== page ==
The End of Daylight Savings Time: A Survival Guide for Parents

kid waking parents

Whether you're one of those parents who has been dreading the shift from Daylight Savings Time for weeks or you're the type who has completely forgotten when it's supposed to happen, take note: The witching hour is this weekend.


For a lot of parents, those semi-annual clock shifts can be brutal. It can take a while for kids' natural circadian rhythms to adjust. That means that if you have a kid who normally wakes up, say, around 6:30 a.m., now you have a kid who might be yanking at your sleeve and rousing you from your pillow at 5:30 a.m. Ugh. Plus, at the other end of the day, kids may be exhausted -- and ill behaved -- because their normal bedtime feels an hour later to them. Double ugh.

More from CafeMom: 15 Sanity-Saving Hacks Every Toddler Mom Needs to Know

What can you do to alleviate some of the time change's effects on your kids? Ashley Grimaldo, who blogs about money and offers advice for frugal-minded parents, has shared a few tips:

1. Push back bedtime bit by bit: "If you have a baby or toddler, I recommend pushing bedtime back by 10 or 15 minutes for a few nights," Grimaldo advises. "This will take some discipline, but establishing a solid bedtime routine and sticking to it is not only important for your sanity, but for your child's health, too." 

2. Adjust expectations: Sleep deprivation affects mood, so don't be surprised if your kids are seriously irritable for a few weeks. Younger, preverbal kids might be especially cranky. "Just brace yourselves and prepare to expect some rocky terrain," Grimaldo says.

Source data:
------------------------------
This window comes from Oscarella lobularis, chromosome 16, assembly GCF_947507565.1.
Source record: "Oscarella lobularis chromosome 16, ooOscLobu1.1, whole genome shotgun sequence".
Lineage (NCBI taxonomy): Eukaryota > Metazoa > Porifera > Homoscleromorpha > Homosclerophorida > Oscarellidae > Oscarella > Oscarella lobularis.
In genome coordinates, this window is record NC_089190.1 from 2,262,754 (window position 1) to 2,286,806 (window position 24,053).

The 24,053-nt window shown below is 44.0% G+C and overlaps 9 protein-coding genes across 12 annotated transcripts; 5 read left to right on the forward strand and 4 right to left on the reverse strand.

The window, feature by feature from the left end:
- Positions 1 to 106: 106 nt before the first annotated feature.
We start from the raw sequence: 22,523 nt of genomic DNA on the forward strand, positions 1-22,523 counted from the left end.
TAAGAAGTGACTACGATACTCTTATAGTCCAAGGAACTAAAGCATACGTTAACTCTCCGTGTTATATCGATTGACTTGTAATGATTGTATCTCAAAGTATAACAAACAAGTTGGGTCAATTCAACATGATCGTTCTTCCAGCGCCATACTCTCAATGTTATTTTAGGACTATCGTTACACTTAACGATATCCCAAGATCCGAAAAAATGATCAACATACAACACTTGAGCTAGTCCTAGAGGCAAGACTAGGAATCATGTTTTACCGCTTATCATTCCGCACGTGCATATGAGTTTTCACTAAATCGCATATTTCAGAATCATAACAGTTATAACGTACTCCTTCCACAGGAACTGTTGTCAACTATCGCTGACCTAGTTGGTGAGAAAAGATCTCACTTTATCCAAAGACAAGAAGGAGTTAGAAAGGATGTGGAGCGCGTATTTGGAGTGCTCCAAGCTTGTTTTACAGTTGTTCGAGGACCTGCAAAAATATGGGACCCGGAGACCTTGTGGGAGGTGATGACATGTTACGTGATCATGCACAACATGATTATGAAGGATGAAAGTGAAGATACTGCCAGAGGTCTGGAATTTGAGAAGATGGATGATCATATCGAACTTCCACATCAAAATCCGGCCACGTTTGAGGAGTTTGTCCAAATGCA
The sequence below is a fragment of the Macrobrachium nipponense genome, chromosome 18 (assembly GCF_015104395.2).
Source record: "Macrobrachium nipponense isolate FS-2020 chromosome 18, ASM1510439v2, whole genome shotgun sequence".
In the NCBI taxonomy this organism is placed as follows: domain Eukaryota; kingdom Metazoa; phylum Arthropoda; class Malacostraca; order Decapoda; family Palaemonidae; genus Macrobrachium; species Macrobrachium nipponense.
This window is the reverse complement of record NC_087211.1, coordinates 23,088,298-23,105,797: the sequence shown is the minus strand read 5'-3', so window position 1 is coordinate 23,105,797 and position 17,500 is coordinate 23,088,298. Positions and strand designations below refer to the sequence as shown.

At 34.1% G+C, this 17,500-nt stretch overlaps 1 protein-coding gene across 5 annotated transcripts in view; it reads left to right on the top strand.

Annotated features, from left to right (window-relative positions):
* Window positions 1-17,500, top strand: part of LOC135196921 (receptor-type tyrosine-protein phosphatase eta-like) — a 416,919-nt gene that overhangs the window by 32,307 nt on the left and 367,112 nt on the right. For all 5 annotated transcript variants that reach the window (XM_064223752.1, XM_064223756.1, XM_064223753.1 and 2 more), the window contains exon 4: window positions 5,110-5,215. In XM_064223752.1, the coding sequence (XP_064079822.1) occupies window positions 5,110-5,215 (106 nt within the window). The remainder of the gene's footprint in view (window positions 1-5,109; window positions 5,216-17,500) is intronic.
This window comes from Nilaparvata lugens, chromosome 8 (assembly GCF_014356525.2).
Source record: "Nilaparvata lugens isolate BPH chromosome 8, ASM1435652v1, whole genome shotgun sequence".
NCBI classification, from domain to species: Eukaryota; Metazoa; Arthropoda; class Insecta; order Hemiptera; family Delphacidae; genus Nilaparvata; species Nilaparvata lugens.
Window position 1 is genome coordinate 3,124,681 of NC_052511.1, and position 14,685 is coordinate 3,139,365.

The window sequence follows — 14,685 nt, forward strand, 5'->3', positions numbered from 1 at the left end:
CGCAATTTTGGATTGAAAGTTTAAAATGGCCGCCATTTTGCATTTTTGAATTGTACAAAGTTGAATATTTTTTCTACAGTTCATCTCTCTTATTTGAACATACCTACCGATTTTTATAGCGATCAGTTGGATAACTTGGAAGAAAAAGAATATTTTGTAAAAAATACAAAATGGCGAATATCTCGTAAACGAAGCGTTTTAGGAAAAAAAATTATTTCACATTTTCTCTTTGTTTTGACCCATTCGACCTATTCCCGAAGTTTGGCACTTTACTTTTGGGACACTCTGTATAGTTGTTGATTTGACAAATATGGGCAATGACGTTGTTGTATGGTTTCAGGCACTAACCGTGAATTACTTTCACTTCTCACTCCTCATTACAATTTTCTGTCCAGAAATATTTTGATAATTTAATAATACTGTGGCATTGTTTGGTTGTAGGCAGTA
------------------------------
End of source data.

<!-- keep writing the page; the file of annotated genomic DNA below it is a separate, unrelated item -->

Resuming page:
3. Make a sleep a priority: "Kids do really well when they have time to hone one skill or hurdle at a time," Grimaldo notes. "If you're potty training, pull back on the reins for a while to let the lack of sleep pass."

4. Control the light: Grimaldo recommends installing room-darkening shades or curtains in kids' rooms to help them sleep. "Kids sense morning like sharks smell blood," she says. "The tiniest crack of daylight can wake even the hardest young sleeper."

5. Be consistent: "Stick to later naps and a later bedtime to avoid prolonged pain," Grimaldo says, adding that parents should also adhere to a reliable bedtime routine every night.

6. Cut down artificial light: "There's solid evidence that exposure to artificial light limits the production of melatonin, a key hormone in regulating the sleep/wake cycle," Grimaldo notes. "This goes for TV too. Cut the pre-bedtime cartoons and opt for relaxing, sleep-friendly activities like reading or puzzles."

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